Ukraine’s government regained complete control over Mariupol on Friday after an anti-terror operation it launched in the country’s east two months ago finally broke pro-Russia separatists’ grip on the southeastern port city.
Video footage from inside the city shows Ukrainian forces exchanging gunfire and grenades with rebels manning checkpoints around the city.
Several of the men shown attired in ragtag military gear without insignia are not rebels, but likely members of hastily formed pro-Ukrainian paramilitary groups, such as the Azov Battalion, which is tied to right-wing Ukrainian nationalist politician Oleh Lyashko. The recently formed National Guard was also reportedly involved in the battle.
It is unclear how many people died in today’s clashes, but at least five rebels and two Ukrainian servicemen were reported killed.
The government’s use in the country’s eastern conflict of fighting groups believed to be funded by pro-Kiev oligarchs has fueled distrust among locals.
An assault on separatists in Mariupol in early May that also included fighters from Kiev’s supplementary forces brought armored personnel carriers roaring through the city’s streets as fierce fighting caught civilians in the crossfire, killing at least seven.
After the May attack, Lyashko posted a photo of himself with a bound separatist who had been stripped near-naked. It featured the caption: “Today was a good day — we detained four terrorists. Glory to Ukraine!”
Lyashko, who finished a distant third in the presidential election with about 8 percent of the vote, also claimed that the Azov Battalion was responsible for an offensive on a rebel-held administration building last month that killed two rebels.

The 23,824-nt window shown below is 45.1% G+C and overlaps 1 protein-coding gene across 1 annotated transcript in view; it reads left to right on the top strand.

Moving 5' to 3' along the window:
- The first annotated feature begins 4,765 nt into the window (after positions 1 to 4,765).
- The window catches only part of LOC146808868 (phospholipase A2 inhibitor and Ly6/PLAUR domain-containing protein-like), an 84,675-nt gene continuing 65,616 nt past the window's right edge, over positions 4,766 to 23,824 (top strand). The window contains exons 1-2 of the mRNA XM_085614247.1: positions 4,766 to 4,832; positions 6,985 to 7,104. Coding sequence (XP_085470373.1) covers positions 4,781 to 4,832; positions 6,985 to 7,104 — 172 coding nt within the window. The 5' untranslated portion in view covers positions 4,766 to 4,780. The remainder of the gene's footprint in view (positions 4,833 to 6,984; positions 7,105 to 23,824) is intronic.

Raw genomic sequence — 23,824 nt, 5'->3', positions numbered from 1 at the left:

In the aftermath of today’s fierce fighting, police held back angry and curious locals who gathered around the sandbag positions in Mariupol that had until recently been manned by separatists. Bullet-riddled and burnt vehicles, including an armored personnel carrier, were abandoned in the streets.
The strategically important port city, which is famed for steel exportation and lies on a main route toward the Russian border, has changed hands several times since the pro-Russia uprising in eastern Ukraine gained serious momentum in early April.
Today’s military move, however, was as much a political show of feather-preening as it was a significant battle victory.
The attack in May had already brought large segments of the city, where pro-Russia sentiment is much weaker than in other areas of the east, back under government control. Patrols of steel factory workers organized by Rinat Akhmetov, Ukraine’s richest man, have helped maintain control of those areas.
Nevertheless, the complete capture of Mariupol has provided the government in Kiev a chance to reassert its authority in the east. Newly inaugurated Ukrainian President Petro Poroshenko ordered the Kiev-appointed governor of Donetsk — steel oligarch Sergey Taruta, who had been forced to flee the area — to set up his office in the port city.
The government has also said it has won back control of 75 miles of the border separating rebel-held Luhansk and Donetsk oblasts from Russia. Large segments of Ukraine’s porous eastern border with Russia have been under control of rebel forces for the past week.
The claim comes a day after the government declared that it had destroyed two Russian tanks it said had entered Ukraine with a convoy of military vehicles. However, the precise origin of these vehicles and the destruction of the two tanks have not been independently verified.
In an apparent response to Ukraine’s claims, Russia today declared that two Ukrainian armored vehicles had violated its sovereign borders.
Besides the squabble over alleged military intrusions, the two countries are also bogged down in angry negotiations over gas prices.
This afternoon, Ukraine’s interim Prime Minister Arseniy Yatsenyuk blamed Moscow for wrecking talks over the country’s $1.9 billion debt to Russia for gas.
The price of gas was reduced by Russian company Gazprom in a deal with then-Ukrainian President Viktor Yanukovych in December, but was hiked back up after the pro-Russia leader was ousted in February.
Russia has threatened to cut off Ukraine’s gas supply if the debt is not paid by Monday.
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